1st Ward city councilman Michael Jackson owes approximately $38,000 in property taxes, according to the city.
Jackson owes the city property taxes on his Grand Street restaurant building which he said has been shuttered for regular business due to renovation work being done.
Some of Jackson’s political opponents criticized him for not paying his taxes. “If he owes the city that’s his problem. That’s his responsibility,” said Veronica Ovalles. “Is it fair to the taxpayers? Of course not.”
Ovalles and Jackson were among four people who ran for the 1st Ward council seat in the November special election to fill the unexpired term of disgraced councilman Anthony Davis. She said when Jackson shirks paying his taxes other property owners have to take on additional tax burden.
“Whatever taxes that we owe they will be paid and they will be paid by the next quarter,” said Jackson. “All the taxes will be paid.”
“To serve on the council you have to be fiscally accountable,” said former school board member Corey Teague, who is collecting petitions to run against Jackson in May.
Teague said he was shocked by the amount of money Jackson owed to the city. Jackson also has outstanding liens on the property that resulted from owed taxes, according to the city. The total amount of outstanding liens on the property could not be ascertained.
“Is that why it’s closed?” asked Teague. He said Jackson’s business Jacksonville Restaurant has been closed for some time.
“I’ve closed for regular business because we’re remodeling, re-doing the menu, and recasting our marketing strategy,” said Jackson on Monday. He said the business is not shutting down. He said he is honoring those who have booked the restaurant for events, but is closed for regular business.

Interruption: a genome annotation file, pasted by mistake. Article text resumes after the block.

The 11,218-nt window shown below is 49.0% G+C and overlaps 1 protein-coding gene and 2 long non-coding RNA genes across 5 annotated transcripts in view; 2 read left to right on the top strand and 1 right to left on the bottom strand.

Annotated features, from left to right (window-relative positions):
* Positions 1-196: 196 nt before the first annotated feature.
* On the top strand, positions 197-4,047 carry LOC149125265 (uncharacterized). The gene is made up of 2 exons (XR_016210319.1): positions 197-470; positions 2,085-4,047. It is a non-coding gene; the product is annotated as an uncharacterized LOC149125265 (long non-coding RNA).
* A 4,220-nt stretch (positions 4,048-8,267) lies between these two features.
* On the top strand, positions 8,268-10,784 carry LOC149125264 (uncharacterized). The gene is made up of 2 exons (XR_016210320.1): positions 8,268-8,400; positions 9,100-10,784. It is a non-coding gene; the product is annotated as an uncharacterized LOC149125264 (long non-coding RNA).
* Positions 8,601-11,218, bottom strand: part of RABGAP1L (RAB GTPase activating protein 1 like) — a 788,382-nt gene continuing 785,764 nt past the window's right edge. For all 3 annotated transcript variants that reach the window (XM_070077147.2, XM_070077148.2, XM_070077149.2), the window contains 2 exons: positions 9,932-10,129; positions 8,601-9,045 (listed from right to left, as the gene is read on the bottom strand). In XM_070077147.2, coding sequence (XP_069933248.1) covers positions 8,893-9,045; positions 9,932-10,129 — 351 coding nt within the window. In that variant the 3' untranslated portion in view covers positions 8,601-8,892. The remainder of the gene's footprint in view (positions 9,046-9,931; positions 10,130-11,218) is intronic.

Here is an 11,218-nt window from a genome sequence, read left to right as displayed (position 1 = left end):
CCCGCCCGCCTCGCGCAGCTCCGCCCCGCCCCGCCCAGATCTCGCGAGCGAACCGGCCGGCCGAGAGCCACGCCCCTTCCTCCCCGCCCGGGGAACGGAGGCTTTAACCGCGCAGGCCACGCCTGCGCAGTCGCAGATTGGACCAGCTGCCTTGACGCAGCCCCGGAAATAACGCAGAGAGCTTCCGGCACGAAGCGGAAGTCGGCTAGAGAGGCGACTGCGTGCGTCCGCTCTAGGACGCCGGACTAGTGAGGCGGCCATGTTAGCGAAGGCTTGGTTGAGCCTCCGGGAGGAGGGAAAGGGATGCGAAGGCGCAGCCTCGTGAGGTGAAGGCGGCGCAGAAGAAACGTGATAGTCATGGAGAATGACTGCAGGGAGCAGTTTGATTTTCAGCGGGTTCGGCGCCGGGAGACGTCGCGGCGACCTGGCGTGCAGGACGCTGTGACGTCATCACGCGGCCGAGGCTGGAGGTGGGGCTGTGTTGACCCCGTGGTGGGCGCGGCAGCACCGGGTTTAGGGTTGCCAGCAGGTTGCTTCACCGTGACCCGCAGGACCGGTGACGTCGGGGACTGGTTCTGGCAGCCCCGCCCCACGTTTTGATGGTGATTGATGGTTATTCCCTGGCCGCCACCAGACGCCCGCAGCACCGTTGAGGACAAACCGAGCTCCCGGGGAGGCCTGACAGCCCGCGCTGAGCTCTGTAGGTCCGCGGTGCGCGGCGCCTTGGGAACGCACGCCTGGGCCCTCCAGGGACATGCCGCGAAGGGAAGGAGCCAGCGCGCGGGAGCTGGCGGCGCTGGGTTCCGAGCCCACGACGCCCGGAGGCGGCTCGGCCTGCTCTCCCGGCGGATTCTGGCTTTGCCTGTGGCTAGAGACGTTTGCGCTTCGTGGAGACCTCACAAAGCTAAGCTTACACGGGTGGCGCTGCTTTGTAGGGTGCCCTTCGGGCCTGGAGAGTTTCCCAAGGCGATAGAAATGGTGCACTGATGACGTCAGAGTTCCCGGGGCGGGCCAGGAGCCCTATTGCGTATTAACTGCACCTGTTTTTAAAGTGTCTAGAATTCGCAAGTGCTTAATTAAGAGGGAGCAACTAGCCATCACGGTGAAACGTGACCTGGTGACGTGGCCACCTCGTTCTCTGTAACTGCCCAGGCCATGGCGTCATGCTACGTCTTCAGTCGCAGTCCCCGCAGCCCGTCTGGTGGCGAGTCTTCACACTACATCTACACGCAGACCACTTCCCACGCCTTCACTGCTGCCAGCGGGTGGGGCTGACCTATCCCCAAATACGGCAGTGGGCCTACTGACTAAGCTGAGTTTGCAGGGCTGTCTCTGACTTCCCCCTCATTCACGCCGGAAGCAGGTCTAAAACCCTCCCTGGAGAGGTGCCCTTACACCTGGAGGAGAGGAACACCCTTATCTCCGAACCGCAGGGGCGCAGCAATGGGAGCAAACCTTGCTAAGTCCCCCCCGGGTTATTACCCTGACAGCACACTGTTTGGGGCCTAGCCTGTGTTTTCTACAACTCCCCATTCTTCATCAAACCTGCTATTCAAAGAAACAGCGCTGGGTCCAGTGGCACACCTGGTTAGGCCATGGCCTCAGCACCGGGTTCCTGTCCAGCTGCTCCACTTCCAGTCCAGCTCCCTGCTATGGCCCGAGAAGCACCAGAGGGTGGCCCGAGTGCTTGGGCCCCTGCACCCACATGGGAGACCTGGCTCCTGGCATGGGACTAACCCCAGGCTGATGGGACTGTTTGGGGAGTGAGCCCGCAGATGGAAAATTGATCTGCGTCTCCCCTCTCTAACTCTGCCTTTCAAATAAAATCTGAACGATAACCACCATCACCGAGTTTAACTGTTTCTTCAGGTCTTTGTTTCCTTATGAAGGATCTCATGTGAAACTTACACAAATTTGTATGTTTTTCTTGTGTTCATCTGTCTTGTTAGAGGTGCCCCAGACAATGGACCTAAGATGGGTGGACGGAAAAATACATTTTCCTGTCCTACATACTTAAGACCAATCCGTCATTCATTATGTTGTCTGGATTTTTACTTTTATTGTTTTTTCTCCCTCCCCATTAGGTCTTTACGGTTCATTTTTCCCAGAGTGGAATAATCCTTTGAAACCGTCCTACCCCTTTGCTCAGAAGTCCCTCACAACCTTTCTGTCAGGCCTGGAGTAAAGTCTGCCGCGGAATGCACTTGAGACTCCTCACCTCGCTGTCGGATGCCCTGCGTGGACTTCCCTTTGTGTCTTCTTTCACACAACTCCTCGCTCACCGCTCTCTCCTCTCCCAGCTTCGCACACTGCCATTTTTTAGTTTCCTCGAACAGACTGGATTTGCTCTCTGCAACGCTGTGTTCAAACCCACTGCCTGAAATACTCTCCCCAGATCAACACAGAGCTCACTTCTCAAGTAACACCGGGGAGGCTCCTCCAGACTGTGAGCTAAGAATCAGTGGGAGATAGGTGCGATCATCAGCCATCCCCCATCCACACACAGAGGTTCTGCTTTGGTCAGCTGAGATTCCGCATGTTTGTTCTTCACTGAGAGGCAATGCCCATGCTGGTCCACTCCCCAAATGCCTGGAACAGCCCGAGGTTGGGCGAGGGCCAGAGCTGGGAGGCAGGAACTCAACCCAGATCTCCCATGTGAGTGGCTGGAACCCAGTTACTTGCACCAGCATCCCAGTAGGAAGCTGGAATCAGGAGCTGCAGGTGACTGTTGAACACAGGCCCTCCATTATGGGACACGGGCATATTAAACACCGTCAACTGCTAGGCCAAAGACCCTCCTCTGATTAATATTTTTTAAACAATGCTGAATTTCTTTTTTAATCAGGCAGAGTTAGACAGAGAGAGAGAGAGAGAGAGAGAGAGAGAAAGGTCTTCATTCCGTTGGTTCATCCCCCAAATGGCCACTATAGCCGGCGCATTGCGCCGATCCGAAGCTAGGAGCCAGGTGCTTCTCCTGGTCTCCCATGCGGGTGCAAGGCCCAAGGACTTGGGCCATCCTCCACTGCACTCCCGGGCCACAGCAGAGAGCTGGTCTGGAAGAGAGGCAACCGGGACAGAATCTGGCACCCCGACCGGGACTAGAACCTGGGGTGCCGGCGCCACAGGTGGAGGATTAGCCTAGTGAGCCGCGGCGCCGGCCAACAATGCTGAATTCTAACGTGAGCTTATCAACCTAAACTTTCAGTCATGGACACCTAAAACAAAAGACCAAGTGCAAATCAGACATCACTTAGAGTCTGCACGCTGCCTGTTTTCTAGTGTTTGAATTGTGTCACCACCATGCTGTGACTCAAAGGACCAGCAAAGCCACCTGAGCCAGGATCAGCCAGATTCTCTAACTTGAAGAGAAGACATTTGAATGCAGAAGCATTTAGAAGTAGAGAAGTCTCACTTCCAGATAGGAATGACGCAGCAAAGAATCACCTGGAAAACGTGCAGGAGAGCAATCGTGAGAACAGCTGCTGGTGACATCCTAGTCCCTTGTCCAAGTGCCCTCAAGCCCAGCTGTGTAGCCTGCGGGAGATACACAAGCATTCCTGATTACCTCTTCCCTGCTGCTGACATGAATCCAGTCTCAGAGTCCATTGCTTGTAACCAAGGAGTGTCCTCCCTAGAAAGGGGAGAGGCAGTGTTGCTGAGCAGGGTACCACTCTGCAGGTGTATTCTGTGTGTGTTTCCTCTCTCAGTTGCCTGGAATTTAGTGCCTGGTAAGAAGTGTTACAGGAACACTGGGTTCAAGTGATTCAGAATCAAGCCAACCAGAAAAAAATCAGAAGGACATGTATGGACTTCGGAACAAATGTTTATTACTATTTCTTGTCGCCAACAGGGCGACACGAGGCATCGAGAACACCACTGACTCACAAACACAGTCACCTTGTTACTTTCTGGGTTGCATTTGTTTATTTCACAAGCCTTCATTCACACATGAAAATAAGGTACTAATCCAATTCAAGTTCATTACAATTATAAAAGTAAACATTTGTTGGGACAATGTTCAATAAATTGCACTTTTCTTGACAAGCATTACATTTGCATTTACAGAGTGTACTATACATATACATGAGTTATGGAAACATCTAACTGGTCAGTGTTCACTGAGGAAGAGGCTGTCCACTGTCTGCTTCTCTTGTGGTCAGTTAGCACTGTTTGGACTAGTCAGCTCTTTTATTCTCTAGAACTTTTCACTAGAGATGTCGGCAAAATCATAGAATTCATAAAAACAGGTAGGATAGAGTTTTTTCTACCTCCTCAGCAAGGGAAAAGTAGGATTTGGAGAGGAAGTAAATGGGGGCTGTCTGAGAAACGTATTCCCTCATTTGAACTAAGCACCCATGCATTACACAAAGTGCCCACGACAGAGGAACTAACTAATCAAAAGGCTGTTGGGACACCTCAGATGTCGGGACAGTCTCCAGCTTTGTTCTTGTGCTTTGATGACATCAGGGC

Teague said it has been related to him that an event was put on during which the lights went out at the business.
“I wasn’t there when the lights went out. The lights did come back on,” said Jackson. He said a circuit breaker was blown that resulted in the lights suddenly going out. He said his staff did not have access to the fuse box to immediately rectify the outage. “When I got there everything was put in place and that was it,” said the councilman.
Many thought the power was disconnected at the building. When contacted to check whether power has been disconnected due to non-payment at the building, Brooke Houston, a spokeswoman for PSE&G, said she could not provide a customer’s account information.
Jackson’s property located at 325 Grand Street has been on the Passaic County Sheriff’s foreclosure sales list numerous times, according to county records, as Sun National Bank is seeking to foreclose on the councilman. The sale has been adjourned many times by both the bank and Jackson. A new sale date has been set for February 2nd, 2016.
Jackson’s business has faced financial problems that go back a number of years. He defaulted on a $140,000 Paterson Restoration Corporation (PRC) loan that the city provided to him to expand his business just months after signing the promissory note, according to government records.
Jackson also filed for Chapter 7 bankruptcy, but the case was dismissed by a judge in April 2015 at the urging of a trustee, who complained in a motion to the United States Bankruptcy Court judge that the business owner was causing “unreasonable delay in the case” by failing to appear for a hearing within the required time frame, according to court records.
Jackson complained about what he perceives as negative coverage of the city in local online and print news media. He further complained when he hosts charitable events it receives little coverage in the local press while reporters focus on scandals.
Jackson was elected in November of last year to complete what remains of Davis’ term. He said he intends to give out his $40,000 council salary to local organizations contributing to build a better community.
Both Ovalles and Teague said the councilman ought to consider using his council paycheck to pay the city so that other taxpayers do not have to make up for his unpaid taxes.
Manny Martinez, who finished second in the recent special election, declined to comment. He said he has yet to decide whether to contest in the May municipal elections.